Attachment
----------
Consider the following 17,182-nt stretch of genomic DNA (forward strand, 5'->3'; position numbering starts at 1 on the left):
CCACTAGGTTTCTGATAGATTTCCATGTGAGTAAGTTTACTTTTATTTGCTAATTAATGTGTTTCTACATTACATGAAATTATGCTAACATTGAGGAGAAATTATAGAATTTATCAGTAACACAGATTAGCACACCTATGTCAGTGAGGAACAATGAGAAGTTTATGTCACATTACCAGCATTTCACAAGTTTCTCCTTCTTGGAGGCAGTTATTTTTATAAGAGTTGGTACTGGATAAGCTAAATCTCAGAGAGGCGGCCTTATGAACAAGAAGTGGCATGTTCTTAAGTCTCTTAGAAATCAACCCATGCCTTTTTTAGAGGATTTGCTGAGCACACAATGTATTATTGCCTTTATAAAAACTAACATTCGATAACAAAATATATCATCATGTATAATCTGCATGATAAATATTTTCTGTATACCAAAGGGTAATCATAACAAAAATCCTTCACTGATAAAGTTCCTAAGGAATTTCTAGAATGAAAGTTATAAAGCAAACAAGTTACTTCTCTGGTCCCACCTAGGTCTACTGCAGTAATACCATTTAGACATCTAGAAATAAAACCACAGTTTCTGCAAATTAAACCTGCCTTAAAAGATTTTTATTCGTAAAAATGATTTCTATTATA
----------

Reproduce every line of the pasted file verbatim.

Consider the following 17,182-nt stretch of genomic DNA (forward strand, 5'->3'; position numbering starts at 1 on the left):
CCACTAGGTTTCTGATAGATTTCCATGTGAGTAAGTTTACTTTTATTTGCTAATTAATGTGTTTCTACATTACATGAAATTATGCTAACATTGAGGAGAAATTATAGAATTTATCAGTAACACAGATTAGCACACCTATGTCAGTGAGGAACAATGAGAAGTTTATGTCACATTACCAGCATTTCACAAGTTTCTCCTTCTTGGAGGCAGTTATTTTTATAAGAGTTGGTACTGGATAAGCTAAATCTCAGAGAGGCGGCCTTATGAACAAGAAGTGGCATGTTCTTAAGTCTCTTAGAAATCAACCCATGCCTTTTTTAGAGGATTTGCTGAGCACACAATGTATTATTGCCTTTATAAAAACTAACATTCGATAACAAAATATATCATCATGTATAATCTGCATGATAAATATTTTCTGTATACCAAAGGGTAATCATAACAAAAATCCTTCACTGATAAAGTTCCTAAGGAATTTCTAGAATGAAAGTTATAAAGCAAACAAGTTACTTCTCTGGTCCCACCTAGGTCTACTGCAGTAATACCATTTAGACATCTAGAAATAAAACCACAGTTTCTGCAAATTAAACCTGCCTTAAAAGATTTTTATTCGTAAAAATGATTTCTATTATA